It’s the intent of an action that makes it morally wrong, rather than the consequences.
That’s something I find myself pondering often (obviously in between more important ponderings such as “what’s for dinner?” and “Is it nap time yet?”). When does a neutral action become a morally bad one? At its time of conception with the intention or at its conclusion with its consequences? Or even somewhere in the middle? It’s something Roy and I debate quite often too. Whilst he’s firmly on the consequences end of things, I tend to be swayed more by the notion of intention – and not just because being on opposite ends of the spectrum engenders a better debate.
For me, morality is a purely human construct and because of that, its judgement one way or another should come from a human angle too – emotion, thoughts, intention, rather than more substantial, real-world, empirical results or consequences. It’s bad if it comes from a bad place, if you meant it to be bad. That’s not, of course, to say that negative consequences can’t arise from positive intent because as we all know, they absolutely can. Does that make the action bad, though, or simply unfortunate?
It’s hard to say, isn’t it? Imagine a driver (let’s call her Mildred) who loses control over their vehicle due to some road damage. Mildred swerves and hit a pedestrian (let’s call him Fred). Fred dies. The consequences of this action are tragic certainly, unfortunate, but does that mean Mildred did a morally bad thing? I think most would agree that’s a little far-fetched. The act wasn’t immoral, it was an accident.
Things would be quite different if Mildred had got into her car with the express intent to kill Fred. Mildred turns to face Fred, put her foot on the accelerator, and ploughs straight into Fred, intending to (and succeeding in) killing him on impact. Assuming that there were no mitigating circumstances, most would agree that this act also has a non-ambiguous moral tag. Mildred was wrong. She’s a murderer.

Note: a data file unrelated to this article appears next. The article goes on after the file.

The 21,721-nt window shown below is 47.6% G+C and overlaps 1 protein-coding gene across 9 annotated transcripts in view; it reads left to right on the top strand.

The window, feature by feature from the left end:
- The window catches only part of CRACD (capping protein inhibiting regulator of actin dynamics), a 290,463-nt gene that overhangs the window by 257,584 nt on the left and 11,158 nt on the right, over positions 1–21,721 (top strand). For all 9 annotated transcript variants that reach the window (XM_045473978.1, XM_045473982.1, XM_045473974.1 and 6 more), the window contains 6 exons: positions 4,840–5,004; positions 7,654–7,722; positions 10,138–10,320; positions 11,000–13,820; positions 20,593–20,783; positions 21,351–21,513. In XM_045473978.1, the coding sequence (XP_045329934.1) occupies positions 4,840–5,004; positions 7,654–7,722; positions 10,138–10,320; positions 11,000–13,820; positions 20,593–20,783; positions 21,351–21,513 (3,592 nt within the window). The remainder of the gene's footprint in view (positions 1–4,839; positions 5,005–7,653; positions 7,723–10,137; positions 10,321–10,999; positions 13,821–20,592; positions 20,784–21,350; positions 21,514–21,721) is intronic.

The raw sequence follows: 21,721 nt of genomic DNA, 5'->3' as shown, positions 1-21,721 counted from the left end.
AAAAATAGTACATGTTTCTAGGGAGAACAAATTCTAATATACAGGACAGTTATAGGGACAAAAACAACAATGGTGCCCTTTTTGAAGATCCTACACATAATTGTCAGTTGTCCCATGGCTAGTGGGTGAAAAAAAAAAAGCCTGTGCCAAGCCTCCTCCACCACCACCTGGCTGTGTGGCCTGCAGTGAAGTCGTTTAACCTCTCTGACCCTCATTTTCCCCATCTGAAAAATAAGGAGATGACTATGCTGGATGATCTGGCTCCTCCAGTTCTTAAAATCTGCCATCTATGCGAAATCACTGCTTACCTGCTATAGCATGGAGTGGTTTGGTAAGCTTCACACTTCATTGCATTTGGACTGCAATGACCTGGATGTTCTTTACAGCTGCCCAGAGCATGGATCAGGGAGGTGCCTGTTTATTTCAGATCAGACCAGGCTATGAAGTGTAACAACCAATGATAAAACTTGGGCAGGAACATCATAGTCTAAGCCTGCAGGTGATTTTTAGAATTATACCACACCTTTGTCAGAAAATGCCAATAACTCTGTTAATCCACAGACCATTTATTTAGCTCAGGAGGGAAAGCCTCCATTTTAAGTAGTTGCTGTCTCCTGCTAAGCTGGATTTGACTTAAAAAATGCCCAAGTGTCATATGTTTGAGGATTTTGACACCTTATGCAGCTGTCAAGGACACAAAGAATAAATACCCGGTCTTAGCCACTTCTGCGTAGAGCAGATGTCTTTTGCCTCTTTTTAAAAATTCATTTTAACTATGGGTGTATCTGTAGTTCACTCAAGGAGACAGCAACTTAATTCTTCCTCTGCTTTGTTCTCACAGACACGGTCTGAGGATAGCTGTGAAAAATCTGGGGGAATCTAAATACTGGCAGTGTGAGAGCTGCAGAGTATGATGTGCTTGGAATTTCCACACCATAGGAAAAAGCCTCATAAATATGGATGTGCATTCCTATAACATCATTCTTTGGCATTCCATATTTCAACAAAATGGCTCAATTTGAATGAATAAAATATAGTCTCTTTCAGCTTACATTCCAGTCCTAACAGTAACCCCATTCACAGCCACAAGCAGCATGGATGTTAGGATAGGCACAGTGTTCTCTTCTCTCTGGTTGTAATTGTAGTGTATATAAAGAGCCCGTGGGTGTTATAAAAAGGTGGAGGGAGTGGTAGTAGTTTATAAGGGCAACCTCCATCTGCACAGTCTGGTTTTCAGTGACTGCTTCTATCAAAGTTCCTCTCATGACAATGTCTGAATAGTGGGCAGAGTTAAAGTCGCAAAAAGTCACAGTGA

Now imagine that Mildred is tired. Of course, in a perfect world, people wouldn’t get behind the wheel of a car unless they were in the correct frame of mind – alert, aware, awake – but it’s not a perfect world and sometimes, people have to get behind the wheel of the car when they are in a worse state than ideal. Mildred’s a nurse. She’s just worked a 16-hour shift because the hospital’s short-staffed (of course), she’s being looking after impatient patients all day and she’s on her way home, only to start another shift in 10 hours time. She enjoys her job, but she’s exhausted and management don’t seem to offer any help. On her way home, she loses control of her car and hits Fred, killing him.
Is what Mildred did morally bad? She was not faultless, certainly – she was tired, she should know not to operate a car, she could have found another way home. She was, in many ways, negligent. She never set out to kill anyone though, that was not her intention. She will undoubtedly regret it for the rest of her life but still, it was her choice to get in that car, that dangerous piece of machinery, and drive home when she was in no fit state. Was she morally wrong? Roy says yes, of course. Fred is still dead, and she knew the dangers of driving whilst tired. I’m more inclined to say no. It was a tragic accident – tragic for both Fred and, I’d wager, for Mildred who will punish herself for the rest of her life.